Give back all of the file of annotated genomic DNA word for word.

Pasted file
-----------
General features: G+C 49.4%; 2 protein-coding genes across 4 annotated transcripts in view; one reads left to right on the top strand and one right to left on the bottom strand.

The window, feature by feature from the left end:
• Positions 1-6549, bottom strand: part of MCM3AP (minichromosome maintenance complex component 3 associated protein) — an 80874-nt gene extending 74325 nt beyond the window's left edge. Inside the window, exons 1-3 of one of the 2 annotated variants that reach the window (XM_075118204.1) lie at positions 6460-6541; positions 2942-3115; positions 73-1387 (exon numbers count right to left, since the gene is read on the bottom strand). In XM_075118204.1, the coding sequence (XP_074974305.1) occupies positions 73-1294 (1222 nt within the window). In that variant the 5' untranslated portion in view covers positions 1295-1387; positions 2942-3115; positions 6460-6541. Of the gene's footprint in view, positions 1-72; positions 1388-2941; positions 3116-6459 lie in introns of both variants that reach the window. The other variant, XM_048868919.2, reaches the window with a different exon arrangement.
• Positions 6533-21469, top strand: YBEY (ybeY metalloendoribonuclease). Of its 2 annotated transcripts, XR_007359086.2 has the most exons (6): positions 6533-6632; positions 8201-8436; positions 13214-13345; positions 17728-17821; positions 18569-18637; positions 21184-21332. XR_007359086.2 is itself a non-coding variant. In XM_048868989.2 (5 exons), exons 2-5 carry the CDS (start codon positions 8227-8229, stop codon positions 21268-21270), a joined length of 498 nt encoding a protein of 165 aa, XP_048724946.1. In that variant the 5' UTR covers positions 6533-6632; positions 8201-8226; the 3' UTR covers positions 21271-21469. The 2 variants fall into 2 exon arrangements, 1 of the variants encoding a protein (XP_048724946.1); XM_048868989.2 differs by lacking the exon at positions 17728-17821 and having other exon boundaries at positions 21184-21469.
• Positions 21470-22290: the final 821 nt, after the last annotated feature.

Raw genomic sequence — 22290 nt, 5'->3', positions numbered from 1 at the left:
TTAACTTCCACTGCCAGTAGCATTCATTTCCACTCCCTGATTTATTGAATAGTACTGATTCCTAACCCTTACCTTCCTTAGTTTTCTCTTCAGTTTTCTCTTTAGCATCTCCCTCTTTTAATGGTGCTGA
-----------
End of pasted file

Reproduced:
General features: G+C 49.4%; 2 protein-coding genes across 4 annotated transcripts in view; one reads left to right on the top strand and one right to left on the bottom strand.

The window, feature by feature from the left end:
• Positions 1-6549, bottom strand: part of MCM3AP (minichromosome maintenance complex component 3 associated protein) — an 80874-nt gene extending 74325 nt beyond the window's left edge. Inside the window, exons 1-3 of one of the 2 annotated variants that reach the window (XM_075118204.1) lie at positions 6460-6541; positions 2942-3115; positions 73-1387 (exon numbers count right to left, since the gene is read on the bottom strand). In XM_075118204.1, the coding sequence (XP_074974305.1) occupies positions 73-1294 (1222 nt within the window). In that variant the 5' untranslated portion in view covers positions 1295-1387; positions 2942-3115; positions 6460-6541. Of the gene's footprint in view, positions 1-72; positions 1388-2941; positions 3116-6459 lie in introns of both variants that reach the window. The other variant, XM_048868919.2, reaches the window with a different exon arrangement.
• Positions 6533-21469, top strand: YBEY (ybeY metalloendoribonuclease). Of its 2 annotated transcripts, XR_007359086.2 has the most exons (6): positions 6533-6632; positions 8201-8436; positions 13214-13345; positions 17728-17821; positions 18569-18637; positions 21184-21332. XR_007359086.2 is itself a non-coding variant. In XM_048868989.2 (5 exons), exons 2-5 carry the CDS (start codon positions 8227-8229, stop codon positions 21268-21270), a joined length of 498 nt encoding a protein of 165 aa, XP_048724946.1. In that variant the 5' UTR covers positions 6533-6632; positions 8201-8226; the 3' UTR covers positions 21271-21469. The 2 variants fall into 2 exon arrangements, 1 of the variants encoding a protein (XP_048724946.1); XM_048868989.2 differs by lacking the exon at positions 17728-17821 and having other exon boundaries at positions 21184-21469.
• Positions 21470-22290: the final 821 nt, after the last annotated feature.

Raw genomic sequence — 22290 nt, 5'->3', positions numbered from 1 at the left:
TTAACTTCCACTGCCAGTAGCATTCATTTCCACTCCCTGATTTATTGAATAGTACTGATTCCTAACCCTTACCTTCCTTAGTTTTCTCTTCAGTTTTCTCTTTAGCATCTCCCTCTTTTAATGGTGCTGA